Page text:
The Trump administration has threatened to impose further sanctions on Chinese and Russian entities if the countries don't do more to curb Pyongyang. Already, the U.S. has sanctioned Chinese and Russian companies for aiding North Korea.

Susan Thornton, acting assistant secretary of state for East Asian and Pacific affairs, said in House testimony this week that the U.S. was pushing China and Russia to further pressure North Korea. "But if they do not act, we will use the tools at our disposal," she said.

The U.S. diplomacy -- which has included asking countries to cut diplomatic ties with North Korea, remove North Korean guest workers that provide the regime with hard currency and stop North Korean airline flights -- has grown more urgent with each weapons test.

Experts who track North Korean tests said the intermediate-range missile Pyongyang launched over Japan Friday traveled farther than any of its previous missiles, demonstrating Mr. Kim has the ability to strike the U.S. territory of Guam. South Korea said the missile traveled about 2,300 miles. Guam is about 2,100 miles away from North Korea.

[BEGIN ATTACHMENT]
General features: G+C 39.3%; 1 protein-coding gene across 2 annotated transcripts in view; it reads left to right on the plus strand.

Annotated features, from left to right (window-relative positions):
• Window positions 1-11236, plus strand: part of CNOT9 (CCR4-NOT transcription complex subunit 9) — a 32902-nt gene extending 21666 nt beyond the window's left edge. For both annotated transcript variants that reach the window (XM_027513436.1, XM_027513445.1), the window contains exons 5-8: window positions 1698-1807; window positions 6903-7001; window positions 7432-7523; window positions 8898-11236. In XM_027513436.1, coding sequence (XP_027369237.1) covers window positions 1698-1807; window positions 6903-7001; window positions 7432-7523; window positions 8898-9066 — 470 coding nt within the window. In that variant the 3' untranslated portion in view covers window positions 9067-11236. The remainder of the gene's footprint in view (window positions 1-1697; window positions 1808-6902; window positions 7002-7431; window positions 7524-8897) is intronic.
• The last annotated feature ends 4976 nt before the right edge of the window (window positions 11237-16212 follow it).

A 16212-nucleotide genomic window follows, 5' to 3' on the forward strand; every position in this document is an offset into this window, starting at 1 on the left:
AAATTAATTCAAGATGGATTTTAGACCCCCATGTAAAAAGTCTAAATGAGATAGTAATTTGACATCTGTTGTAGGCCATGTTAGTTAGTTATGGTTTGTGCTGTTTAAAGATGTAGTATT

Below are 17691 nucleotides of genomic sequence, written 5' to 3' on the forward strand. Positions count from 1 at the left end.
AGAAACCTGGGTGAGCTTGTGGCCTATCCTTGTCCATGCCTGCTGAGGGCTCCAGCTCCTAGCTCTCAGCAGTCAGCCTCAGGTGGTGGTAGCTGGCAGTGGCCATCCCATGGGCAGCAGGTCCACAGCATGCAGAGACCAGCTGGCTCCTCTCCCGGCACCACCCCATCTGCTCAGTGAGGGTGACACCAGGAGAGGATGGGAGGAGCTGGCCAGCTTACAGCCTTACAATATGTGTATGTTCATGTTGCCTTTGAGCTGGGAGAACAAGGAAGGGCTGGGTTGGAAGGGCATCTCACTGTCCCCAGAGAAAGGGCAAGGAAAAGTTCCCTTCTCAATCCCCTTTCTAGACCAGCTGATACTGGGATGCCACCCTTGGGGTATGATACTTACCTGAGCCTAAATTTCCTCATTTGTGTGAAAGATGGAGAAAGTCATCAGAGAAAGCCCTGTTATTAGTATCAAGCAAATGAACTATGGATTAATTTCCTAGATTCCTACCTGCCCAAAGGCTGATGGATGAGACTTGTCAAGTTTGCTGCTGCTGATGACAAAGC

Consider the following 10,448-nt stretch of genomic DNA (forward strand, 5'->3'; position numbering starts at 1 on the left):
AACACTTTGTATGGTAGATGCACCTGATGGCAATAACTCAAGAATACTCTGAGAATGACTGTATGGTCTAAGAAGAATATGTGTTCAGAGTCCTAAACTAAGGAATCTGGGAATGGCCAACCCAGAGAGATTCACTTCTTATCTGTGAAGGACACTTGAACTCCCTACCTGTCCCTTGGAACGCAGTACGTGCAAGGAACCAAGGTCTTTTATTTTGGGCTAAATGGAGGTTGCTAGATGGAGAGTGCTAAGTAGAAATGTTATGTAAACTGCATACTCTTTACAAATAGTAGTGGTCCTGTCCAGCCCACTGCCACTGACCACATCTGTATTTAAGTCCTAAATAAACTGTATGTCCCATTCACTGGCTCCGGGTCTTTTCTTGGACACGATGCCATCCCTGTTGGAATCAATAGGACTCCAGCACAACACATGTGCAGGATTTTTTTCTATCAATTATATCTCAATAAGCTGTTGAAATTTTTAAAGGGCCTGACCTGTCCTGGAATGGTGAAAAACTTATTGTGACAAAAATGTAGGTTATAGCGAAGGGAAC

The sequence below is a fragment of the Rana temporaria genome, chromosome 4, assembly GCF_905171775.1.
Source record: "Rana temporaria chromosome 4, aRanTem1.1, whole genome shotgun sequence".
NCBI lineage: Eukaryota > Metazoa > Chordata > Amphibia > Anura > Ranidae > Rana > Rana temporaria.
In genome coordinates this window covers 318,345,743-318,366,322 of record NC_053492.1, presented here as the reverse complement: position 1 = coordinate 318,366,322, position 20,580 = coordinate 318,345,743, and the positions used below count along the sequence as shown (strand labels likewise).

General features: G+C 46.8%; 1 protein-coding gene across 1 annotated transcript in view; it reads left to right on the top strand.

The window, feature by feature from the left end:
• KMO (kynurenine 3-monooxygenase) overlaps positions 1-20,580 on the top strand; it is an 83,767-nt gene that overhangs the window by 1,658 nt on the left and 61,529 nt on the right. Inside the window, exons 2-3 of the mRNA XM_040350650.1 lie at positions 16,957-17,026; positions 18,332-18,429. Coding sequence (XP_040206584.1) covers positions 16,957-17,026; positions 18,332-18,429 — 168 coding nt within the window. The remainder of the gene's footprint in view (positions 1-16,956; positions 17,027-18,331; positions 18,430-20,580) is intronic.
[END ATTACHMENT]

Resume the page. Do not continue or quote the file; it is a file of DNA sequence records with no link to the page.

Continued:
The missile soared over the northern Japanese island of Hokkaido and landed in the Pacific Ocean, triggering Japanese emergency alarms.

Japan is in the process of stepping up its missile defenses in response to the North Korean threat. Naval destroyers equipped with Aegis ballistic missile defense systems can shoot down projectiles, as can Patriot batteries stationed to protect certain sites on land. The country is also pursuing the installation of land-based versions of the Aegis system.

While some U.S. officials have floated the possibility of shooting down North Korean test missiles, others have expressed hesitancy, saying any failure to hit the target would amount to the opposite of a show of deterrence. Japanese and U.S. missile defense systems, however, would likely be triggered if military monitors saw that the projectile was on track to hit a target.

--Felicia Schwartz in Washington, Farnaz Fasihi at the United Nations and Timothy W. Martin and Kwanwoo Jun in Seoul contributed to this article.

(END) Dow Jones Newswires

September 16, 2017 02:32 ET (06:32 GMT)